This small but strategically formed home, forms part of a larger estate with an original architect’s house that was built in 1964. The ‘garden house studio’, as the owners call it, was built more recently – in 2010 – as an outlet for the owner’s creativity and love of design. They are currently renting out the space for holidays. This is a short but sweet tour today, as mid-century styles have been very popular recently. Like this style? Check out this slick mid-century airport lounge, or have a peek at an American Cape Cod retreat.
Surrounded by some of the most spectacular hill landscapes in Britain – the Brecon Beacons – this house fittingly was built as a testament to the surrounding landscape. Ty Hedfan (in Welsh, meaning hovering house) is unique, built on a site that slopes down to the meeting points of two rivers – Ysgir Fach and Ysgir Fawr. The dual design problems of a steeply sloping plot, and a no-build zone within seven metres of the river Ysgir, became an opportunity for the architectural firm Featherstone Young, which is known for having a focus on the context and area that surrounds a development. The house cantilevers over the river bank and into the canopy of the trees, almost hovering as it does.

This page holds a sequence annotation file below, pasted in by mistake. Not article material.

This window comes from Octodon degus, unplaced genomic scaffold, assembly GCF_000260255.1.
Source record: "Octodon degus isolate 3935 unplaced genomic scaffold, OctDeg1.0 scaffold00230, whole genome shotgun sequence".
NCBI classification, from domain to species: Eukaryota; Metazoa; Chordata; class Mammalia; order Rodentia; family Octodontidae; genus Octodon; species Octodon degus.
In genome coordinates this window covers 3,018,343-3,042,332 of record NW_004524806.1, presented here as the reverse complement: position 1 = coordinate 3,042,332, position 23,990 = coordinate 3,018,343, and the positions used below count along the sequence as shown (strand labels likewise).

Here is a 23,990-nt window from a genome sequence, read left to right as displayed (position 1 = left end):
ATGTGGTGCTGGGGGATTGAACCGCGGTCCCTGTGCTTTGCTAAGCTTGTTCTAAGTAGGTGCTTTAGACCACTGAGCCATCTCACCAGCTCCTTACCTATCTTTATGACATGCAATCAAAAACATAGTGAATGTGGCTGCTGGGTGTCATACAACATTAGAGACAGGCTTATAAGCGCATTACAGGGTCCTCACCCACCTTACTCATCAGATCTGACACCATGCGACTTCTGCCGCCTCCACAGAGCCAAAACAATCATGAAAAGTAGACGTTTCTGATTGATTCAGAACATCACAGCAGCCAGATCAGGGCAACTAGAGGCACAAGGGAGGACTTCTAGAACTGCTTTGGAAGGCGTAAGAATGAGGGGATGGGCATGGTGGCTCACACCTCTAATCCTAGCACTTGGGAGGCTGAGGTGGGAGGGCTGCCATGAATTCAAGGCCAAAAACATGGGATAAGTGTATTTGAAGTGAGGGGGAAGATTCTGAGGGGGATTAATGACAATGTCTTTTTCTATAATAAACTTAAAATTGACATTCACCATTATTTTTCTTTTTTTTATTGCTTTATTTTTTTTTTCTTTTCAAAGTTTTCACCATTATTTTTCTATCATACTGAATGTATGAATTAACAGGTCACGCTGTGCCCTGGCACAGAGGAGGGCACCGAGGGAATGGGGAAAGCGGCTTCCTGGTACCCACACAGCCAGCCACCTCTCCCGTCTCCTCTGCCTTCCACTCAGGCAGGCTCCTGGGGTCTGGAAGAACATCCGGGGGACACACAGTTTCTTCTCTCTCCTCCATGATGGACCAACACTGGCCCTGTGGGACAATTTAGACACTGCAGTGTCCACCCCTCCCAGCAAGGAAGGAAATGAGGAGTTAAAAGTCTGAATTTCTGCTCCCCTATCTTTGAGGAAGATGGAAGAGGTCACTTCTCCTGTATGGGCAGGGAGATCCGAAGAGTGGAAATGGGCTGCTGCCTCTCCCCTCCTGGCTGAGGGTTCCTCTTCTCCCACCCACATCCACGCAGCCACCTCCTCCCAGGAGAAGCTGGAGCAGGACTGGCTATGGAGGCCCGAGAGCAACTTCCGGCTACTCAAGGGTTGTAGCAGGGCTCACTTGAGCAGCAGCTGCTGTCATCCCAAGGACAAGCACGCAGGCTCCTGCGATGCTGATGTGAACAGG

Built as a summer house by Paul Weidlinger, the concrete pillars below form a low elevation at the higher end of the slope, but coming closer to the pond the building stilts out at such a height that the building looks like it’s floating over the pond. Open glass in the communal areas, along with the height, make this a perfect place I can imagine just sitting back and viewing nature from. The place was built back in the early 1950s, and was almost demolished until the Cape Cod Modern House Trust (CCMHT) stepped in a few years back. This is our first post back from an extended Summer break – enjoy!